A few months ago, the developers of the Wii/GameCube emulator Dolphin announced that they were postponing the planned release on Steam indefinitely after Nintendo requested Valve, the Steam’s owner, to remove the emulator’s page “soon.” This week, after consulting with a lawyer, the Dolphin team informs that they have decided to completely abandon their plans of distributing Dolphin on Steam.

In the end, Valve controls the store and can set any conditions for software to appear in it,” – the team wrote in their blog on Thursday. “Ultimately, Valve is the one who manages the Steam storefront, and they have the right to allow or prohibit anything they want in this storefront for any reason.”

The Dolphin team also emphasizes that this decision was not the result of an official DMCA notice sent by Nintendo. Instead, Valve reached out to Nintendo to inquire about the planned release of Dolphin, and then Nintendo’s lawyer referred to the DMCA, asking Valve to remove the page.

At that time, according to the Dolphin team, Valve: “told us that we should reach an agreement with Nintendo to release on Steam… However, considering Nintendo’s long-standing stance on emulation, we believe that Valve’s demand to get permission from Nintendo for a Steam release is impossible. Unfortunately, that’s it.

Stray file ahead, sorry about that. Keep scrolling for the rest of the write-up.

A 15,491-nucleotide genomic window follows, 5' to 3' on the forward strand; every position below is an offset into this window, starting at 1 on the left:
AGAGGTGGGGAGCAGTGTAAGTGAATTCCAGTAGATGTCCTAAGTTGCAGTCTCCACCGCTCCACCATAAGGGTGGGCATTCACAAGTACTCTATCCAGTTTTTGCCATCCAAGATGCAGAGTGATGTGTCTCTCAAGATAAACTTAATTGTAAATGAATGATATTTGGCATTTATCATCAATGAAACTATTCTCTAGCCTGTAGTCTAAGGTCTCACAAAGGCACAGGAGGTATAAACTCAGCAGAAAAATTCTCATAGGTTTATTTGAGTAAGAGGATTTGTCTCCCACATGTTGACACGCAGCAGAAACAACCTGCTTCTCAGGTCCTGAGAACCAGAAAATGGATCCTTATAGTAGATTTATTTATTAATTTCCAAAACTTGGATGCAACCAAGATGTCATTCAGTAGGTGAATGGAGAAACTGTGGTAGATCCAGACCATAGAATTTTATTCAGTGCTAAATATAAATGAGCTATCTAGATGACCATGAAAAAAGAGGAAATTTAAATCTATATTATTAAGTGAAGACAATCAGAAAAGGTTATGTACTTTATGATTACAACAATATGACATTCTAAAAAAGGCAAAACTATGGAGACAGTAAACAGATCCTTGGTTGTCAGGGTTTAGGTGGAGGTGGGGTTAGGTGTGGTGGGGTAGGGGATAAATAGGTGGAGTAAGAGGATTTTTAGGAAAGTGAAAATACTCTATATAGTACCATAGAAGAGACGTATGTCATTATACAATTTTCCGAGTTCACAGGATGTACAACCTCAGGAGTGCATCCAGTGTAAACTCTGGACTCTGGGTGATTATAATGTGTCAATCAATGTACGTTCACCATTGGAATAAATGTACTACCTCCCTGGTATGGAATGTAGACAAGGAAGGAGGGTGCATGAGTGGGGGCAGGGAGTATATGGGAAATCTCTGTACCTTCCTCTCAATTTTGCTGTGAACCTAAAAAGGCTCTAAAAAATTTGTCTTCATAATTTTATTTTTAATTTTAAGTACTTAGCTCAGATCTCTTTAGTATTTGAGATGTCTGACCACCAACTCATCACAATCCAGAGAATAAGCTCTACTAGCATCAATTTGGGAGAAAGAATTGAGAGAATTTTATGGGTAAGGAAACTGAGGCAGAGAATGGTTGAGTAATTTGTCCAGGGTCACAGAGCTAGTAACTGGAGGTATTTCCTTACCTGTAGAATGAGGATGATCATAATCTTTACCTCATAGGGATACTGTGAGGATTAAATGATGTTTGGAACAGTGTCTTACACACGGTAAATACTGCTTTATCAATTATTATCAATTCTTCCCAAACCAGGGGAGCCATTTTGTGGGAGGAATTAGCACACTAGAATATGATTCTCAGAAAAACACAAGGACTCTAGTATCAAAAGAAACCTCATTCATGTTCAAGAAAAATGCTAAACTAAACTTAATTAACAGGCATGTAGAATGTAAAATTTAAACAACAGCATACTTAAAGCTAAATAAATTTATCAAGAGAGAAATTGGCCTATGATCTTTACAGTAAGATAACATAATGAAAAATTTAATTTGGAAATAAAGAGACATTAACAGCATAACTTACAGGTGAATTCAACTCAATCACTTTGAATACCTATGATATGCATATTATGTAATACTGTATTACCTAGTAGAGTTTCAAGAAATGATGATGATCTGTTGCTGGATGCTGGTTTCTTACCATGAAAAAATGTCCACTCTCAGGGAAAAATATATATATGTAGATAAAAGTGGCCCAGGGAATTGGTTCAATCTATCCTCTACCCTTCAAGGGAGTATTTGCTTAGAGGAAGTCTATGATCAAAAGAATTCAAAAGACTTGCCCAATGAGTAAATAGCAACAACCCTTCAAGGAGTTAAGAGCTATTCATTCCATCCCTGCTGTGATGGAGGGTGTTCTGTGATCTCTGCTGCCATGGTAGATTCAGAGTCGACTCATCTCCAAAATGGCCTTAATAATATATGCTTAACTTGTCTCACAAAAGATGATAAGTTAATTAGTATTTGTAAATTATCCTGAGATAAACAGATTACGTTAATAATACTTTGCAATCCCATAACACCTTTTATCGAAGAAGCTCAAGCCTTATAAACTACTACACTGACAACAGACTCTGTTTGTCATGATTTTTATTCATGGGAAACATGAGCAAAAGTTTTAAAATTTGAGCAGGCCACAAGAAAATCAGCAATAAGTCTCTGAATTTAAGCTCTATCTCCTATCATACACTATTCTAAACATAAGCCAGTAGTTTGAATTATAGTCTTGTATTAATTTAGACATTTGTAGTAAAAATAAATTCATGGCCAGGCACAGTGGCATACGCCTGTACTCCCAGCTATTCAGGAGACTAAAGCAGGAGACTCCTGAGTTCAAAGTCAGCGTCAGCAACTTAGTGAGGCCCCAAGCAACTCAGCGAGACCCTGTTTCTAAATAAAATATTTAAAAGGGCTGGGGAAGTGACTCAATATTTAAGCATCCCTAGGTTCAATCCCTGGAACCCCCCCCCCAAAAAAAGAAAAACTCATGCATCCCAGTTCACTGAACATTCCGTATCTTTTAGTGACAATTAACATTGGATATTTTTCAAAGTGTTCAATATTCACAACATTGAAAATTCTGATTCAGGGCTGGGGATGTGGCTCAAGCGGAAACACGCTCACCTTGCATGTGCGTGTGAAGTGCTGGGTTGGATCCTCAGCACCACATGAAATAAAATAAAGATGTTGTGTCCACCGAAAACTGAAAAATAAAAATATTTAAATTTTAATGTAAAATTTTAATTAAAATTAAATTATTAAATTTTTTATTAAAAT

As for Nintendo, this incident only continues their existing position on emulation,” the post states. “We don’t think this incident should change anyone’s view on any company.


Despite the disappointing outcome regarding the Steam release, the Dolphin team firmly states that “we don’t believe Dolphin is in any legal danger.” This is despite the fact that the emulator contains the Wii common key, which could potentially conflict with the provisions of the DMCA regarding circumvention (as discussed with some lawyers when the issue first arose).

The Dolphin team points out that the Wii common key has been freely available on the internet since its initial discovery and publication in 2008. And although this key has been in the Dolphin codebase since 2009, the team writes that “nobody cares.

Dolphin Emulator Steam Emutori

However, the Dolphin team claims that “only an incredibly tiny portion of our code is actually related to circumvention.” For example, GameCube emulation by Dolphin works with fully unencrypted games, while Wii emulation can be used for homebrew development and whole game mods (some of which have “Dolphin modes” to utilize expanded PC memory and features).

The Dolphin team acknowledges that “the law can easily be interpreted such that any form of disc encryption circumvention is a violation.” Nevertheless, the team writes that including the Wii common key in the source code should not affect the legal analysis. “In fact, we believe that transferring decryption tasks to a potential third-party program would worsen the situation for everyone. Thus, we consider leaving the keys as they are the best course of action.

The team writes that, in their opinion, there is a solid legal basis, and the development of Dolphin will continue outside of Steam, but it will include a range of user interface and quality of life features initially developed for the Steam release. Meanwhile, other emulators like RetroArch and the innovative 3dSen continue to be available on Steam without any signs of further repercussions from Valve or Nintendo.